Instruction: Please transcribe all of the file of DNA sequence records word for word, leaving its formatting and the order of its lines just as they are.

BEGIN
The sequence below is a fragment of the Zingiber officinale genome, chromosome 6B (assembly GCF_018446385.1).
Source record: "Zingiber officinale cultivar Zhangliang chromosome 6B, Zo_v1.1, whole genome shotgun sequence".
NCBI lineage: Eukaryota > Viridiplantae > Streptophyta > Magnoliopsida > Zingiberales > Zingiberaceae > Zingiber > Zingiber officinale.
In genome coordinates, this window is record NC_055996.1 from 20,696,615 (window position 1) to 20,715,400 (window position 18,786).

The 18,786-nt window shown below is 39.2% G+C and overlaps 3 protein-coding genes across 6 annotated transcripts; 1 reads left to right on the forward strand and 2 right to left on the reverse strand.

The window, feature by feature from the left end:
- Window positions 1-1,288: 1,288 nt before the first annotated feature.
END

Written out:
The sequence below is a fragment of the Zingiber officinale genome, chromosome 6B (assembly GCF_018446385.1).
Source record: "Zingiber officinale cultivar Zhangliang chromosome 6B, Zo_v1.1, whole genome shotgun sequence".
NCBI lineage: Eukaryota > Viridiplantae > Streptophyta > Magnoliopsida > Zingiberales > Zingiberaceae > Zingiber > Zingiber officinale.
In genome coordinates, this window is record NC_055996.1 from 20,696,615 (window position 1) to 20,715,400 (window position 18,786).

The 18,786-nt window shown below is 39.2% G+C and overlaps 3 protein-coding genes across 6 annotated transcripts; 1 reads left to right on the forward strand and 2 right to left on the reverse strand.

The window, feature by feature from the left end:
- Window positions 1-1,288: 1,288 nt before the first annotated feature.